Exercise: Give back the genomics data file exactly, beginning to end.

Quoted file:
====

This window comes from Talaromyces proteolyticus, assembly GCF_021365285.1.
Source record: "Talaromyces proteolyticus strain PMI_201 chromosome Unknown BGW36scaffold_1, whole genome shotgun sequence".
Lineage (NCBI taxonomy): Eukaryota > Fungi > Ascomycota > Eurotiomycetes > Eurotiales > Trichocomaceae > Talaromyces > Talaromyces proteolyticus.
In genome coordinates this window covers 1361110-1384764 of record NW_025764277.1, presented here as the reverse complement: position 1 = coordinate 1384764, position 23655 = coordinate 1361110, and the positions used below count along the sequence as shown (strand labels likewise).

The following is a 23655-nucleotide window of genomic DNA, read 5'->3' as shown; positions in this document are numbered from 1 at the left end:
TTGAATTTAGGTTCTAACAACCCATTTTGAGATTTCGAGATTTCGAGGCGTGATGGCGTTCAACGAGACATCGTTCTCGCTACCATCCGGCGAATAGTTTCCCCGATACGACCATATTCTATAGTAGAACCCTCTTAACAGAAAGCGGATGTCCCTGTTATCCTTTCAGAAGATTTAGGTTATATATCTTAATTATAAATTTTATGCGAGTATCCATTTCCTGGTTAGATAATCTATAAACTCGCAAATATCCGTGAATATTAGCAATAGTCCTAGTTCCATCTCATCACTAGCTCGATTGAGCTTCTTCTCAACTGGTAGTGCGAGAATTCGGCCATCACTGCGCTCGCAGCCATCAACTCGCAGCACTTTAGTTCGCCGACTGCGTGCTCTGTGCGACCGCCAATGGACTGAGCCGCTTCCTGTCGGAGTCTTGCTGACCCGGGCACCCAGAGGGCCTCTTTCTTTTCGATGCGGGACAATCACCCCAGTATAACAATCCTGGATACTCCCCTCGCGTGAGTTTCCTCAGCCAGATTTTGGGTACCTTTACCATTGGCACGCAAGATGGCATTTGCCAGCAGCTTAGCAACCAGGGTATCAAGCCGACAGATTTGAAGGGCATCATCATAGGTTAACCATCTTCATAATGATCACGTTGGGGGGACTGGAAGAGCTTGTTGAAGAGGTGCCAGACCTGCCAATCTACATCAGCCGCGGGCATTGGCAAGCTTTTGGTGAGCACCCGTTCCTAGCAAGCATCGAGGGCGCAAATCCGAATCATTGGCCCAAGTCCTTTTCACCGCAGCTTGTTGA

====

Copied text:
This window comes from Talaromyces proteolyticus, assembly GCF_021365285.1.
Source record: "Talaromyces proteolyticus strain PMI_201 chromosome Unknown BGW36scaffold_1, whole genome shotgun sequence".
Lineage (NCBI taxonomy): Eukaryota > Fungi > Ascomycota > Eurotiomycetes > Eurotiales > Trichocomaceae > Talaromyces > Talaromyces proteolyticus.
In genome coordinates this window covers 1361110-1384764 of record NW_025764277.1, presented here as the reverse complement: position 1 = coordinate 1384764, position 23655 = coordinate 1361110, and the positions used below count along the sequence as shown (strand labels likewise).

The following is a 23655-nucleotide window of genomic DNA, read 5'->3' as shown; positions in this document are numbered from 1 at the left end:
TTGAATTTAGGTTCTAACAACCCATTTTGAGATTTCGAGATTTCGAGGCGTGATGGCGTTCAACGAGACATCGTTCTCGCTACCATCCGGCGAATAGTTTCCCCGATACGACCATATTCTATAGTAGAACCCTCTTAACAGAAAGCGGATGTCCCTGTTATCCTTTCAGAAGATTTAGGTTATATATCTTAATTATAAATTTTATGCGAGTATCCATTTCCTGGTTAGATAATCTATAAACTCGCAAATATCCGTGAATATTAGCAATAGTCCTAGTTCCATCTCATCACTAGCTCGATTGAGCTTCTTCTCAACTGGTAGTGCGAGAATTCGGCCATCACTGCGCTCGCAGCCATCAACTCGCAGCACTTTAGTTCGCCGACTGCGTGCTCTGTGCGACCGCCAATGGACTGAGCCGCTTCCTGTCGGAGTCTTGCTGACCCGGGCACCCAGAGGGCCTCTTTCTTTTCGATGCGGGACAATCACCCCAGTATAACAATCCTGGATACTCCCCTCGCGTGAGTTTCCTCAGCCAGATTTTGGGTACCTTTACCATTGGCACGCAAGATGGCATTTGCCAGCAGCTTAGCAACCAGGGTATCAAGCCGACAGATTTGAAGGGCATCATCATAGGTTAACCATCTTCATAATGATCACGTTGGGGGGACTGGAAGAGCTTGTTGAAGAGGTGCCAGACCTGCCAATCTACATCAGCCGCGGGCATTGGCAAGCTTTTGGTGAGCACCCGTTCCTAGCAAGCATCGAGGGCGCAAATCCGAATCATTGGCCCAAGTCCTTTTCACCGCAGCTTGTTGA